From “GNOF awards $700,000 in grants to address why racial health disparities exist in Louisiana”
by Ryan Whirty, Contributing Writer | May 4, 2020 | louisianaweekly.com
With the continuing COVID-19 crisis revealing racial disparities in patient health outcomes across Louisiana, officials are hoping that the efforts of a state task force established by Gov. John Bel Edwards can dovetail with the work of several local New Orleans organizations that will receive grants from the Greater New Orleans Foundation (GNOF).
On April 24, GNOF awarded a total of $700,000 in grant money to nonprofit organizations throughout Southeastern Louisiana to close the gaps in individual and overall health outcomes between African-American communities and other racial groups.
These health disparities within the Black communities have been magnified by the COVID-19 outbreak and stem largely from long-standing effects of existing medical conditions endemic to African Americans, such as high blood pressure, obesity and diabetes.
The GNOF grants to local organizations and institutions are aimed at getting desperately needed medical resources, services and capacity to the New Orleans population, particularly people of color.
GNOF Vice President of Programs Carmen James Randolph said the foundation’s latest grants will target health challenges that have continually racked the African-American community – and that have been compounded by the spread of coronavirus.
“We know they have existed for a very long time,” Randolph told The Louisiana Weekly. “Generations of African Americans have not had adequate access to health care.”
Randolph said the organizations that have received GNOF grants have hit the ground running and already launched health-outcome efforts that have been expedited by the deep roots the recipient entities already have in the New Orleans area.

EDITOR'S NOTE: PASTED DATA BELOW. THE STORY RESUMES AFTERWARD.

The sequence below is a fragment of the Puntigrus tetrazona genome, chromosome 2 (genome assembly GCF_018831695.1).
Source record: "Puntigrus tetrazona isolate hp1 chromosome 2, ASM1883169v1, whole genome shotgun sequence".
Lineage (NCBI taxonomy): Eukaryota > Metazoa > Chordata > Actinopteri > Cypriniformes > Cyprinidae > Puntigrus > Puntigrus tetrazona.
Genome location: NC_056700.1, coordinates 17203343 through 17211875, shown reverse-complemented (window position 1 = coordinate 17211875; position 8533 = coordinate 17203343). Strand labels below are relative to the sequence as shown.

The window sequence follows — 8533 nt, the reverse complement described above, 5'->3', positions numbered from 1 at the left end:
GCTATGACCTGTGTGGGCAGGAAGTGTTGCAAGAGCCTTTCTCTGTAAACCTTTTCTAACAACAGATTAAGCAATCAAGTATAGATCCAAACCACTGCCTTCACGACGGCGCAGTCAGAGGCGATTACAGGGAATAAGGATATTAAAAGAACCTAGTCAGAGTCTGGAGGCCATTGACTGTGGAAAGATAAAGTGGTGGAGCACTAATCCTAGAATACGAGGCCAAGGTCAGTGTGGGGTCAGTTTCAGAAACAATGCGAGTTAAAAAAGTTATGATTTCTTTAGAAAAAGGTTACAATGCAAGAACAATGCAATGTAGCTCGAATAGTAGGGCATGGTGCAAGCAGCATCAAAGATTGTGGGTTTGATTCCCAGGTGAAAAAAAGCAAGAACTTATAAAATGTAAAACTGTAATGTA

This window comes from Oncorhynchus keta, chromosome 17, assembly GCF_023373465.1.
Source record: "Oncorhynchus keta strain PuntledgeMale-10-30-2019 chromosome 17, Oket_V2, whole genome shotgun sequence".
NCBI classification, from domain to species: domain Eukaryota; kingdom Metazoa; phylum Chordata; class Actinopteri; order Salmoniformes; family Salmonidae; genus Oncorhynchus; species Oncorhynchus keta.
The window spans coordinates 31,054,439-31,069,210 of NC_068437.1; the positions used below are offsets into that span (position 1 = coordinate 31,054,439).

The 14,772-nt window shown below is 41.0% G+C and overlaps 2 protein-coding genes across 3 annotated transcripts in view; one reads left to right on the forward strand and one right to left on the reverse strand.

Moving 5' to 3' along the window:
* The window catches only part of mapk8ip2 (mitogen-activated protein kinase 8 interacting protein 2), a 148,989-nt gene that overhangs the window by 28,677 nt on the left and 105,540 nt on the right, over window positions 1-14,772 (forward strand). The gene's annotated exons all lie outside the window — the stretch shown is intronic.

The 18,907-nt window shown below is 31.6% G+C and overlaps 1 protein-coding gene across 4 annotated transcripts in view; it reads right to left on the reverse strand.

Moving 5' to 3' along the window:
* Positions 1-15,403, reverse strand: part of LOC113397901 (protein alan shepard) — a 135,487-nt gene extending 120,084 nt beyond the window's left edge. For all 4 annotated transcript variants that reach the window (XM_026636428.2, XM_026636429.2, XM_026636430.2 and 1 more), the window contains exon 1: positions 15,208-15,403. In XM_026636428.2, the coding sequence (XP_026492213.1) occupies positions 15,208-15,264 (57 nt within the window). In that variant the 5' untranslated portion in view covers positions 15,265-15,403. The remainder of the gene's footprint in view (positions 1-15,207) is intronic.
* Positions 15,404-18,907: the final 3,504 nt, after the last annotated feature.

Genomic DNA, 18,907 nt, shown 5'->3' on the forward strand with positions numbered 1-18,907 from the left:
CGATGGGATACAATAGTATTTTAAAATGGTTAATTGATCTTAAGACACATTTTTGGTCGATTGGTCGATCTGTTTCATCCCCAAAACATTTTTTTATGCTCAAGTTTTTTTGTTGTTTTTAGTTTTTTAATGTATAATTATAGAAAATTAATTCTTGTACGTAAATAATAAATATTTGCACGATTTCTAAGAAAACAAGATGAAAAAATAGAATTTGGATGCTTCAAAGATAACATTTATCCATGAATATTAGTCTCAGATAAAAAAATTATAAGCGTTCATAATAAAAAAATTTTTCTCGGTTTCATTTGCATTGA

“Nonprofits are in the community and have the closest to get to [patients] where they are,” she said.
“For philanthropy, we’re working at lightning speed,” Randolph added. “Our goal is to be immediately impactful.”
The GNOF’s announcement of its grants comes just two weeks after Gov. Edwards announced the creation of a COVID-19 task force aimed at researching, identifying and tackling the reasons why African Americans in Louisiana who contract coronavirus are much more likely to die from the disease than white patients.
In announcing the creation of his COVID-19 Health Equity Task Force, Edwards noted that as of mid-April, about 70 percent of the state’s coronavirus deaths are African-American, which he called “a disturbing trend and one that deserves our attention.”
“When we talk about health equity, we mean everyone has the opportunity to attain their highest level of health,” Edwards said in a prepared statement upon the task force’s creation. “The great thing is that the findings and recommendations made by this Task Force will help everyone better access quality care and improve health outcomes. It will also leverage our research capabilities and intellectual brainpower in a collective manner to tackle this daunting issue.”
On April 21, Edwards announced the members, co-chairs and subcommittees of the task force, and several days later he reported that he had allotted $500,000 from the state’s COVID-19 Response Fund to the new COVID-19 Health Equity Taskforce.
Last week, Kimberly Robinson, the secretary of the state Department of Revenue and a member of the state equity task force, told The Louisiana Weekly that the COVID-19 Health Equity Task Force has much potential for collaboration toward a shared goal – the elimination of health disparities based on race – between the governor’s panel and locally-based efforts like GNOF’s grant program.
She said representatives from the task force and from the New Orleans grant recipients have already touched base with each other and started forging connections.
“It all works together,” Robinson said. “We can work in concert to eliminate health disparities and move toward the governor’s goal of equitable health outcomes around the state.”
Robinson cited that the grant recipients and state task force are each working on “identifying and treating the root causes [of the health gaps] and provide better access to care.”